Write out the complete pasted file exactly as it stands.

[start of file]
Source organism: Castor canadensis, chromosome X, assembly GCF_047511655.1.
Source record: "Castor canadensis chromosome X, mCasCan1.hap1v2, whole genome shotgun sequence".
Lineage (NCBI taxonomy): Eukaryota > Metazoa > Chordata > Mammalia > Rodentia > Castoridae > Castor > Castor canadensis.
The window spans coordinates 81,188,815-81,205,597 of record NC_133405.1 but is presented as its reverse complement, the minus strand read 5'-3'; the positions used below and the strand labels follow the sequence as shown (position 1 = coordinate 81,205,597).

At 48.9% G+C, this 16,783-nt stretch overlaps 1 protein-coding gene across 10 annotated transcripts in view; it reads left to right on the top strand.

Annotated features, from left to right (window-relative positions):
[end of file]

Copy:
Source organism: Castor canadensis, chromosome X, assembly GCF_047511655.1.
Source record: "Castor canadensis chromosome X, mCasCan1.hap1v2, whole genome shotgun sequence".
Lineage (NCBI taxonomy): Eukaryota > Metazoa > Chordata > Mammalia > Rodentia > Castoridae > Castor > Castor canadensis.
The window spans coordinates 81,188,815-81,205,597 of record NC_133405.1 but is presented as its reverse complement, the minus strand read 5'-3'; the positions used below and the strand labels follow the sequence as shown (position 1 = coordinate 81,205,597).

At 48.9% G+C, this 16,783-nt stretch overlaps 1 protein-coding gene across 10 annotated transcripts in view; it reads left to right on the top strand.

Annotated features, from left to right (window-relative positions):